payment if the payment or partial payments are insufficient to
bring the loan current.” Deed of Trust at 3, document no. 76-2. The
Deed of Trust further provides that payments accepted by the Lender
are to be applied first to interest, then principal, then to escrow
items. Id. Thus, Defendants argue that BAC was in full compliance
The Kirbys maintain that they were unaware in May 2008 of
the true identity of the Note Holder and thus do not specify
whether it was Countrywide or Fannie Mae.
with the Note and Deed of Trust in refusing to accept a lump-sum
payment that the Kirbys intended to be applied solely to escrow.
The Kirbys do not respond to the Defendants’ argument directly
but instead focus on their argument that the identity of the Note
Holder was unknown at the time BAC refused to accept the escrow
payment. The Deed of Trust makes clear, however, the Note Holder
had the right to refuse partial payments and to apply payments
first to interest, then to principal, then to escrow items. In this
regard, BAC, acting as servicer on behalf of the Note Holder, was
within its rights to refuse the Kirbys’ offer to pay the escrow
deficiency in a lump sum. Moreover, the identity of the Note Holder
at the time BAC refused to accept the escrow payment is irrelevant
as the same Note and Deed of Trust were in effect at all times.
Accordingly, Defendants’ Motion for Summary Judgment as to the
Kirbys’ claim of tortious interference with contract must be
Breach of Fiduciary Duty
The Kirbys next allege that BAC breached its fiduciary duties
to them in refusing to accept the Kirbys’ monthly payments for the
original monthly payment of $1,783.00 after BAC had informed the
Kirbys that their monthly payment would increase to $2,107.00
because of the tax escrow error. Defendants move for summary
judgment on the basis that they did not owe fiduciary duties to the
Kirbys, and even if they did, BAC’s refusal to accept a partial
payment was proper under the terms of the Deed of Trust and thus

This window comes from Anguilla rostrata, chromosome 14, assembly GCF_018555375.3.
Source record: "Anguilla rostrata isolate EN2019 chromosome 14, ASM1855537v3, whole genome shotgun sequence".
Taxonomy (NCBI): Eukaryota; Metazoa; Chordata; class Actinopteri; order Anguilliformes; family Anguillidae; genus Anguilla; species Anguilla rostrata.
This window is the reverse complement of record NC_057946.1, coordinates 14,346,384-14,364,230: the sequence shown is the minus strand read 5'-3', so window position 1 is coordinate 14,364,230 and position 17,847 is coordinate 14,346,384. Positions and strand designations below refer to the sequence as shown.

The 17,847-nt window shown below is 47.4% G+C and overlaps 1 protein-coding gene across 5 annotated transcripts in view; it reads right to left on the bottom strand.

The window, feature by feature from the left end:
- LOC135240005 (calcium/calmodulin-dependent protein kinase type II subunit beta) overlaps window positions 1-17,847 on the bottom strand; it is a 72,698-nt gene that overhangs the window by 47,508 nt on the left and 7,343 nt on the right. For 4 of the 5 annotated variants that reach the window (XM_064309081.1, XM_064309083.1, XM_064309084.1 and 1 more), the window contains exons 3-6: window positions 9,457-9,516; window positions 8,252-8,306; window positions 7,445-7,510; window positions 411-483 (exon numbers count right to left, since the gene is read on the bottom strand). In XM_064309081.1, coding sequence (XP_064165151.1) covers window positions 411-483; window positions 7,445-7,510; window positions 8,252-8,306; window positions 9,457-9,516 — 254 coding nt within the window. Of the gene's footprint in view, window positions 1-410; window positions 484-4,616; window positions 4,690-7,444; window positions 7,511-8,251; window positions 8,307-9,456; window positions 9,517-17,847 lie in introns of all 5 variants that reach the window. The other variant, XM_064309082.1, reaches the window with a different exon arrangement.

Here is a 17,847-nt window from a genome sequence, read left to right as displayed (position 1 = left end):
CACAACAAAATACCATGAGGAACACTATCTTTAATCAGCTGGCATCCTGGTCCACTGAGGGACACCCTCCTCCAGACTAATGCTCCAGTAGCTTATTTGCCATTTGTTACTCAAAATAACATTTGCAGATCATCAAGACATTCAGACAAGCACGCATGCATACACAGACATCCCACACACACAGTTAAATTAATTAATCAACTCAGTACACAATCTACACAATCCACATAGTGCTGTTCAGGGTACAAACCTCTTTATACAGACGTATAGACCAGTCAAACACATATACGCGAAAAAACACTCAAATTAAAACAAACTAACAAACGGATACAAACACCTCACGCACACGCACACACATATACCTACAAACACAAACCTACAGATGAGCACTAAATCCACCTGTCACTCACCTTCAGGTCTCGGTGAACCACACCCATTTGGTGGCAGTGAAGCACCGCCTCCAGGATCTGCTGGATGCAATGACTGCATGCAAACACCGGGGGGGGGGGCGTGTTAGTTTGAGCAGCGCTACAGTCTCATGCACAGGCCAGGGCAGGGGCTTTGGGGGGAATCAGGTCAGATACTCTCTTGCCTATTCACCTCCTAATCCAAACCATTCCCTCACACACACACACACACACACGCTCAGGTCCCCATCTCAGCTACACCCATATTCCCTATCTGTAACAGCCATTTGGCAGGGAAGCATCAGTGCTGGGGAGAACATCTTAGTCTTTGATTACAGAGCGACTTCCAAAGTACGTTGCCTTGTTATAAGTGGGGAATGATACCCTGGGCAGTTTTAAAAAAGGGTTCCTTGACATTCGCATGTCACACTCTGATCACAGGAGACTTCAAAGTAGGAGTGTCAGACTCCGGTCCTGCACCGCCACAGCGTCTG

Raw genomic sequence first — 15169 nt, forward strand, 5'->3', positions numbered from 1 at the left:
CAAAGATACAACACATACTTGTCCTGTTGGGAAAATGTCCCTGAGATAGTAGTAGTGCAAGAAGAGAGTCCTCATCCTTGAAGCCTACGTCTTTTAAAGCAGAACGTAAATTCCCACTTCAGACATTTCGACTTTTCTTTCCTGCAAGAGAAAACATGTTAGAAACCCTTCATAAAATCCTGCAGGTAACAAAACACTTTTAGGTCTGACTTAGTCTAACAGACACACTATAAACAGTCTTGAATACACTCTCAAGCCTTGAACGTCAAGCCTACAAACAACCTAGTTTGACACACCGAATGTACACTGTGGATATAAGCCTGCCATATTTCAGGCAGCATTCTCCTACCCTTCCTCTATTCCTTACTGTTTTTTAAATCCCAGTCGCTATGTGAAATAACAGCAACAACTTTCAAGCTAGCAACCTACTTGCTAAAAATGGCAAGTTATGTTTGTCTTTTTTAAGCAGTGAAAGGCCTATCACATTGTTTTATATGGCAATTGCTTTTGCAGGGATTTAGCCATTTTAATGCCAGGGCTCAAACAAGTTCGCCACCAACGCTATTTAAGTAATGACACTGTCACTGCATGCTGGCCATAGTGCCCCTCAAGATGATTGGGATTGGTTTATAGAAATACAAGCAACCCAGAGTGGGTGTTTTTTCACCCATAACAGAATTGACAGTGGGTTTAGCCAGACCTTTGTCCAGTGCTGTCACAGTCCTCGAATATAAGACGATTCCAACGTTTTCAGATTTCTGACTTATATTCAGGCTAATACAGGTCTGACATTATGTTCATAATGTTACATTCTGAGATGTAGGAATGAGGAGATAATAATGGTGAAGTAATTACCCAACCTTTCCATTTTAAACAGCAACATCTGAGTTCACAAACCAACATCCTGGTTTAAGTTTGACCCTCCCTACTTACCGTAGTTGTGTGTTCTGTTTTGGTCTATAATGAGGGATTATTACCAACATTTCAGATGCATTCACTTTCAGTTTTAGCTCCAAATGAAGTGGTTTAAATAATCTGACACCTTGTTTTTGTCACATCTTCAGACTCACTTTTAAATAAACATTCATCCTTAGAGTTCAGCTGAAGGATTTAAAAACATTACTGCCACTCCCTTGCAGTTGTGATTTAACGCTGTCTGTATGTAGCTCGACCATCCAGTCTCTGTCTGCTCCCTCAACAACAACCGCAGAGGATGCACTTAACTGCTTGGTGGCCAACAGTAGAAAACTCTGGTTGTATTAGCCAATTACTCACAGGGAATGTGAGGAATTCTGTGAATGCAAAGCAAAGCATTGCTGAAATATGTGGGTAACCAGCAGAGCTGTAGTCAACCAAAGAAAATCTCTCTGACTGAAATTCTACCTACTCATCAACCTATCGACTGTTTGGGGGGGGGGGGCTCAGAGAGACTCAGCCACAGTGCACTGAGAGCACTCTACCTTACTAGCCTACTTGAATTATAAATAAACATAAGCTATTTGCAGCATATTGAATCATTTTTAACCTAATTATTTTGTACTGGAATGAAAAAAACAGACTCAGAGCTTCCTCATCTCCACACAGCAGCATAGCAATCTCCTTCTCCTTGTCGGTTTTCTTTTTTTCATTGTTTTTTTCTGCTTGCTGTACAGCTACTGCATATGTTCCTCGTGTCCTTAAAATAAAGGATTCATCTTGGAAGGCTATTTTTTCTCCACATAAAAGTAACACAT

could not violate any alleged fiduciary duties.
As discussed above, this Court agrees that BAC’s refusal to
accept a partial payment from the Kirbys was within the rights of
the Note Holder under the Deed of Trust and thus could not
constitute a breach of fiduciary duty. Even if that were not the
case, however, this Court agrees that the Defendants owed no
fiduciary duty to BAC. The Mississippi Supreme Court “has never
held that the relationship between a mortgagor and mortgagee is a
fiduciary one.” Hopewell Enters., Inc. v. Trustmark Nat’l Bank, 680
So. 2d 812, 816 (Miss. 1996). Instead, the mortgagor-mortgagee
relationship is “simply an arms length business transaction.” Id.
at 817. The Kirbys’ attempt to evade this clear precedent by
arguing that BAC was not the mortgagee but rather the servicer on
The Kirbys further argue that the relevant factors laid out in
Hopewell point to the existence of a fiduciary duty here. Those
(1) the activities of the parties go beyond their
operating on their own behalf, and the activities for the
benefit of both; (2) where the parties have a common
interest and profit from the activities of the other; (3)
where the parties repose trust in one another; and (4)
where one party has dominion or control over the other.
Id. at 816-17 (citing Carter Equip Co. v. John Deere Indus. &
Equip. Co., 681 F.2d 386 (1982)). But none of those factors
militate in favor of finding such a duty. BAC’s activities in
accepting mortgage payments for the mortgagee, either Countrywide
or Fannie Mae, were on its own behalf–to fulfill their obligations
to the mortgage–and the Kirbys’ actions in paying their mortgage
was for their own benefit–to fulfill their obligations under the
Note and Deed of Trust. Neither BAC’s nor the Kirbys’ activities
benefitted the other party. Secondly, the relationship between the
two was simply an arm’s length business transaction; it was not a
common endeavor where the activities benefitted both parties. Nor
have the Kirbys suggested that there was any particular trust
reposed between the Kirbys and BAC beyond those found in ordinary
business dealings. Lastly, while BAC may have had some power with
regard to the Kirbys in that they determined whether to refuse the
Kirbys’ mortgage payments, there was no “dominion or control.”
Again, this was simply an arm’s length business transaction, nearly
identical to that between a mortgagor and a mortgagee and found by
circumstances. In addition, it is noteworthy that although this is
a motion for summary judgment and the existence of a fiduciary duty
is a fact question, Carter, 681 F.2d at 390, the Kirbys do not cite
to anything in the record to support the existence of a fiduciary
duty. For all of these reasons, the motion for summary judgment as
to the fiduciary duty claim is granted.
Breach of Contract
In their breach of contract claim, the Kirbys allege that
Countrywide failed to pay off their previous mortgage with New
South Federal Bank following the 2007 refinance with Countrywide.
The Kirbys allege that, following the refinance, New South Federal
claimed there was a balance of $1,800.00 on the original mortgage
because Countrywide failed to pay the full loan balance as was
intended in the refinance transaction. In their Amended Complaint,
Countrywide’s failure to pay off the original mortgage but in
response to Defendants’ Motion for Summary Judgment, the Kirbys
argue that the HUD-1 Settlement Statement (“HUD-1”) reflected a pay
off to New South Federal Bank to be made at closing and thus